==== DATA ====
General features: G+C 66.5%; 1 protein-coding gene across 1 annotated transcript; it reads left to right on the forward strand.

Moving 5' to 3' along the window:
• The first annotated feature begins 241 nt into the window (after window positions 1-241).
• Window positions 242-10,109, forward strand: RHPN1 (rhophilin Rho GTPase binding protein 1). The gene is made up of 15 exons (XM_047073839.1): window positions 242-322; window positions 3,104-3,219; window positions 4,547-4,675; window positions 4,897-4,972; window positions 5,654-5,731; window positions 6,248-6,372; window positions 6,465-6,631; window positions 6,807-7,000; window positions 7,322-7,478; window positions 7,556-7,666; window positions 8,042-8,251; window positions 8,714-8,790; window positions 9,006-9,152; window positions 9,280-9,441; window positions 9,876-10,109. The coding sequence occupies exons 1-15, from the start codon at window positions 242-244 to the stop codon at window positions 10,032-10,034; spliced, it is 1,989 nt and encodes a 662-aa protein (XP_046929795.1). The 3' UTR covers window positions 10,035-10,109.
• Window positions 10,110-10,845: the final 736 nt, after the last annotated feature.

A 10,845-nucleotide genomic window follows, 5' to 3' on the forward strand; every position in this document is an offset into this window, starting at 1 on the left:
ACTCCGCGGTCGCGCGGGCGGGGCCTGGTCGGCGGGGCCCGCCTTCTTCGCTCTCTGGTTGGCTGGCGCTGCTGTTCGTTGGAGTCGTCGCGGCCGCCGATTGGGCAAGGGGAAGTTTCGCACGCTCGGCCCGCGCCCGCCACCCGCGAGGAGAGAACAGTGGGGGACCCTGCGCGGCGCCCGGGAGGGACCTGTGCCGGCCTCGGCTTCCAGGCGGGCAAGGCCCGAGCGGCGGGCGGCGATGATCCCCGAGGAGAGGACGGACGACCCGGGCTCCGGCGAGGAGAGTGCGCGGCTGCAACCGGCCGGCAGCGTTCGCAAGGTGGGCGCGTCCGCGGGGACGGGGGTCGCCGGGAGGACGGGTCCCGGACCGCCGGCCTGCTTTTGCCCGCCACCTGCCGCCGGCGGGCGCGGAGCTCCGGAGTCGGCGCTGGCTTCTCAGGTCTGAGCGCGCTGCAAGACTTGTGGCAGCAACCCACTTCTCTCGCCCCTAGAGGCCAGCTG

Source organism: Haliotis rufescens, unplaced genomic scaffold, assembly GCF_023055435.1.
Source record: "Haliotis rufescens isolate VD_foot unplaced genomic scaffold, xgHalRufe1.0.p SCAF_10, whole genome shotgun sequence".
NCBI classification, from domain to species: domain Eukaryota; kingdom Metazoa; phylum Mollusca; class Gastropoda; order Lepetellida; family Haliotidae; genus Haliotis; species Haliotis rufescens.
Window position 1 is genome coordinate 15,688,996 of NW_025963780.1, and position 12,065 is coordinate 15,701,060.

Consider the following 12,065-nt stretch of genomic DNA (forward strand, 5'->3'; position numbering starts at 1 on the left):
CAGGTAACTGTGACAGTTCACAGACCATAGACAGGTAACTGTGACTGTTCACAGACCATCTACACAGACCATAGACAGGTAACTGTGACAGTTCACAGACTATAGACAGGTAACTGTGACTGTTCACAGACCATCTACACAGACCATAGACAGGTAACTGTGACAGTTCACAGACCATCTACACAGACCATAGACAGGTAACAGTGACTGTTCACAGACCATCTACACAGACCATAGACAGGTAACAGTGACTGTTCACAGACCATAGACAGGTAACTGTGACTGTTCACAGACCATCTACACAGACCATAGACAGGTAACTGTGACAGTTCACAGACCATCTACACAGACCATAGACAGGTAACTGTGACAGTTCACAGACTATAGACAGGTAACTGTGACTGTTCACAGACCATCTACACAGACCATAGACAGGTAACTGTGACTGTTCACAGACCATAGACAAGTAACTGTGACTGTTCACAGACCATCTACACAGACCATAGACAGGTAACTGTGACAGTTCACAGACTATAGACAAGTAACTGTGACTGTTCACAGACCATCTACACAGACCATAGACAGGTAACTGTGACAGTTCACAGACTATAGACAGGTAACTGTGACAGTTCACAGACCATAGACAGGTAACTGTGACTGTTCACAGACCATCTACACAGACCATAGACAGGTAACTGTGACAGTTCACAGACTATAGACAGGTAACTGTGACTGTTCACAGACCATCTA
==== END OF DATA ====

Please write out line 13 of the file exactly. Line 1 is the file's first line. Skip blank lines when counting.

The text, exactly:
CAGGTAACTGTGACAGTTCACAGACCATAGACAGGTAACTGTGACTGTTCACAGACCATCTACACAGACCATAGACAGGTAACTGTGACAGTTCACAGACTATAGACAGGTAACTGTGACTGTTCACAGACCATCTACACAGACCATAGACAGGTAACTGTGACAGTTCACAGACCATCTACACAGACCATAGACAGGTAACAGTGACTGTTCACAGACCATCTACACAGACCATAGACAGGTAACAGTGACTGTTCACAGACCATAGACAGGTAACTGTGACTGTTCACAGACCATCTACACAGACCATAGACAGGTAACTGTGACAGTTCACAGACCATCTACACAGACCATAGACAGGTAACTGTGACAGTTCACAGACTATAGACAGGTAACTGTGACTGTTCACAGACCATCTACACAGACCATAGACAGGTAACTGTGACTGTTCACAGACCATAGACAAGTAACTGTGACTGTTCACAGACCATCTACACAGACCATAGACAGGTAACTGTGACAGTTCACAGACTATAGACAAGTAACTGTGACTGTTCACAGACCATCTACACAGACCATAGACAGGTAACTGTGACAGTTCACAGACTATAGACAGGTAACTGTGACAGTTCACAGACCATAGACAGGTAACTGTGACTGTTCACAGACCATCTACACAGACCATAGACAGGTAACTGTGACAGTTCACAGACTATAGACAGGTAACTGTGACTGTTCACAGACCATCTA